A large number of South African youth spend over 20 hours looking for work in a week. That is approximately three hours a day, including weekends.
A LARGE number of South African youth spend over 20 hours looking for work in a week. That is approximately three hours a day, including the weekends.
A recent survey by Open Dialogue SA shows that 27.5% of young people spend 20+ hours looking for work, closely followed by 26.7% respondents who said they spend 4-8 hours a week looking for work, while 17.9% of respondents said they spend 8-12 hours, 15.3% said they spend 2-4 hours and 12.6% of respondents said they spend 12-20 hours looking for work.
In the last three months, 73% of respondents have been looking for work, 18% said they were employed but looking for work, 6% said they were looking for ’some form of employment’, and only 4% said they were not looking for work.
When asked how the Covid-19 pandemic and lockdown affected the ability to work, 57% agreed that it became more expensive to job seek, 18.4% of respondents said they lost their jobs, 13.1% said they were forced to relocate, and 11.5% had a decrease in their income.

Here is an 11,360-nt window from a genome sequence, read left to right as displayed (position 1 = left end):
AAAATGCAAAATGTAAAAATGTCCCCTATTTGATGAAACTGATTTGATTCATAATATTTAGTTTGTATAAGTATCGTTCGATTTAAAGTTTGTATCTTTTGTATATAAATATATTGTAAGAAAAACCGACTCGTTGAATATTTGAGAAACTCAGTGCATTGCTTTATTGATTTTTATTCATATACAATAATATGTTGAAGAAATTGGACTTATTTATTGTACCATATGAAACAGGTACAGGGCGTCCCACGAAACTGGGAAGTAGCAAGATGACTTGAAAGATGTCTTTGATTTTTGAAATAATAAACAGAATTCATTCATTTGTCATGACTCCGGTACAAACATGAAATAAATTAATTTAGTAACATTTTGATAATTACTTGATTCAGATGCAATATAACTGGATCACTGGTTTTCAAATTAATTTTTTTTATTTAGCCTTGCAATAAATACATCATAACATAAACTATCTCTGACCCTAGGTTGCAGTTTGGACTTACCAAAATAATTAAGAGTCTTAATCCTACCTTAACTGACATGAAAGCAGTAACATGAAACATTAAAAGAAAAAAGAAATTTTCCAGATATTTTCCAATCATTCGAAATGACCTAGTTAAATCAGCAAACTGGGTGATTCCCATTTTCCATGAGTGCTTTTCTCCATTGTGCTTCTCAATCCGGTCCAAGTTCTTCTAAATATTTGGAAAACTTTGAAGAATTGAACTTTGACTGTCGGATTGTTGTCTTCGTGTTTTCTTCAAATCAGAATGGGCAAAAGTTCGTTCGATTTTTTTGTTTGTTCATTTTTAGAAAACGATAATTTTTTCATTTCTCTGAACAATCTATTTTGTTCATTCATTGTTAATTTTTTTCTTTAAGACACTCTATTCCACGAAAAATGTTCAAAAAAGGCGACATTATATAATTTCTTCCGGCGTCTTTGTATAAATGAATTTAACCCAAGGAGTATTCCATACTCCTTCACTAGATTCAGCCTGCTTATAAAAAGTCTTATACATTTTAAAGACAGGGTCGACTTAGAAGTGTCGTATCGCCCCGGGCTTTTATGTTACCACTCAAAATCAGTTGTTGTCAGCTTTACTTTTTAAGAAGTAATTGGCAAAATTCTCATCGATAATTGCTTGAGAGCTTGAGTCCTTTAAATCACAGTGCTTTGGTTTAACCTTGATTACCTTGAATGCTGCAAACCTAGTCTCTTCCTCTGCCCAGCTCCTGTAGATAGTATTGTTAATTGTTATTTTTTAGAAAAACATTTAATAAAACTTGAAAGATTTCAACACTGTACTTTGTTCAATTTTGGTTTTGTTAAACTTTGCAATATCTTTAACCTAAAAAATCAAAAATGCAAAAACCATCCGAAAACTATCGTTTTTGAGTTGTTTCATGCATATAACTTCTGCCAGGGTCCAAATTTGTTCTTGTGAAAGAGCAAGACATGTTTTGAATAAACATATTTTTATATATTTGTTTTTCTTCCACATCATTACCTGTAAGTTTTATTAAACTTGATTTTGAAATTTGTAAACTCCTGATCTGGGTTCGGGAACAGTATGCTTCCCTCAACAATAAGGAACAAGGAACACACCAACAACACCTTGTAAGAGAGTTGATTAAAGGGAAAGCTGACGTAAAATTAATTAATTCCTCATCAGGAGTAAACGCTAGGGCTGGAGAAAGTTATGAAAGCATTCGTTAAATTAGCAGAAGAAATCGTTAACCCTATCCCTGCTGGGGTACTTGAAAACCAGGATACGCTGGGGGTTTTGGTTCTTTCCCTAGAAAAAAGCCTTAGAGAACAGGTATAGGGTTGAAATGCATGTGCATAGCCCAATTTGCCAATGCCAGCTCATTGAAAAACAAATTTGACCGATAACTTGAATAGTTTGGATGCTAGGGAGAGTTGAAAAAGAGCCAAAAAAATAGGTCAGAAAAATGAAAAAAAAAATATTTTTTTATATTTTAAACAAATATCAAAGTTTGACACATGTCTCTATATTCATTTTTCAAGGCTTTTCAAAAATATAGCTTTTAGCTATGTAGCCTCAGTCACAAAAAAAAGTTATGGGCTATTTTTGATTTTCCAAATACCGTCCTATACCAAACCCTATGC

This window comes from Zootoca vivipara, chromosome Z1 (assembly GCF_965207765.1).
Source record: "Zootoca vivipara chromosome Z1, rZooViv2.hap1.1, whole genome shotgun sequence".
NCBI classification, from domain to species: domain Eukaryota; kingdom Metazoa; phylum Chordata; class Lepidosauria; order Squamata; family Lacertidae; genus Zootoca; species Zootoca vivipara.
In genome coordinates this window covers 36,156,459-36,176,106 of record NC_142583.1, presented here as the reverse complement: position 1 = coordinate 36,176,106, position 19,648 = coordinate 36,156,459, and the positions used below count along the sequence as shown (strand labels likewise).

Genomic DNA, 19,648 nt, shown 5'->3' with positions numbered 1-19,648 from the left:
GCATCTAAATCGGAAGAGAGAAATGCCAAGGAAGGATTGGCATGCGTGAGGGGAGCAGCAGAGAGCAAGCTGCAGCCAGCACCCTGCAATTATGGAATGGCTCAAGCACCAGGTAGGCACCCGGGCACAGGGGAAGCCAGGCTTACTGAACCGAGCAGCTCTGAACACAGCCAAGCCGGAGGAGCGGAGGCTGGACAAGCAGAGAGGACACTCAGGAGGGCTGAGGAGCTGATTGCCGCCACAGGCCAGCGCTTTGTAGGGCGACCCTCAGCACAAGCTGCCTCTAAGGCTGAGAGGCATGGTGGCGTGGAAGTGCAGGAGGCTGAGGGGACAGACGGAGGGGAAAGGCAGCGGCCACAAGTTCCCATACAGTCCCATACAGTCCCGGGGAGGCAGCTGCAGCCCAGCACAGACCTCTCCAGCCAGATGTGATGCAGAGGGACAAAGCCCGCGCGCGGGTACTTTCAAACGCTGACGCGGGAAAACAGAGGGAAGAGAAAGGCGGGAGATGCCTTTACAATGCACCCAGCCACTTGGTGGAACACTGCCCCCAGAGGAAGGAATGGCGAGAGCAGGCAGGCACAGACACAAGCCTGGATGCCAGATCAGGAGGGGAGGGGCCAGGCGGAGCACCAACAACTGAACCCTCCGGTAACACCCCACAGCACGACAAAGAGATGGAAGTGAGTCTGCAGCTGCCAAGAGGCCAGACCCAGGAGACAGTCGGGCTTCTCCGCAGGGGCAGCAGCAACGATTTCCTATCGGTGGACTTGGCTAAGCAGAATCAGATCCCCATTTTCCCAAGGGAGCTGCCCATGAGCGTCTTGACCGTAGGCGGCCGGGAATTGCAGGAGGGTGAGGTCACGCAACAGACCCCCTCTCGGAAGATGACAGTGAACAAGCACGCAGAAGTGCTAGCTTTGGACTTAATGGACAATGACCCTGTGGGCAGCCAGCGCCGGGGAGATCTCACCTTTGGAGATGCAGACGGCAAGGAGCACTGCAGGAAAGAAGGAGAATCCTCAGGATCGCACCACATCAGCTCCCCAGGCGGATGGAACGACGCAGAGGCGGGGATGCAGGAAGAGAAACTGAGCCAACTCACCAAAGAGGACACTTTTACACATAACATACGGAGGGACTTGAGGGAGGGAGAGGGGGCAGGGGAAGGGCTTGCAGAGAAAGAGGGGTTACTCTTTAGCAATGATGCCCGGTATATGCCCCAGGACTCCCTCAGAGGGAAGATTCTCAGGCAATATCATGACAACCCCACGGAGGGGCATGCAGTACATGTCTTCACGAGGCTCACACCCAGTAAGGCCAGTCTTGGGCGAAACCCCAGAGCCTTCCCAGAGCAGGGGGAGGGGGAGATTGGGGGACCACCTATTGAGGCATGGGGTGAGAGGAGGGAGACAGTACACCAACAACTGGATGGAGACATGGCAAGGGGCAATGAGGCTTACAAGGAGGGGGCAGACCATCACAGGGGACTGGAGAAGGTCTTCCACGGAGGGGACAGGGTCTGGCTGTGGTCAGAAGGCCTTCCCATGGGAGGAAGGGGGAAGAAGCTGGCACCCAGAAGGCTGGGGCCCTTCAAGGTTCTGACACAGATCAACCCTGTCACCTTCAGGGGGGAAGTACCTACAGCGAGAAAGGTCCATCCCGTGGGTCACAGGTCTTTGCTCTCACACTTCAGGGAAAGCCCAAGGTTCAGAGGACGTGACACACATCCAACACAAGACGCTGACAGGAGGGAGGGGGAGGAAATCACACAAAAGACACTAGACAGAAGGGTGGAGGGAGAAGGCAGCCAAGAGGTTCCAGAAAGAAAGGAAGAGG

A total of 83.8% of respondents said they have to choose between using money to look for jobs and having money for food and bills, while 16.2% of respondents said they did not have this issue.
According to the survey, 56.5% of respondents said they had used a zero-rated or data-free platform to apply for a job, while 43.5% said they have not.
Unemployment statistics in South Africa
According to Stats SA, the official unemployment rate was 46.3% among young people aged 15-34 years. This means that almost one in every two young people in the labour force did not have a job in the first quarter of 2021.
Within the youth, those aged 15-24 years are more vulnerable in the labour market with an unemployment rate of over 63%, an absorption rate of about 7.6% and a labour force participation rate of 20.6%.
The official unemployment rate in South Africa for the first quarter was 32.6%.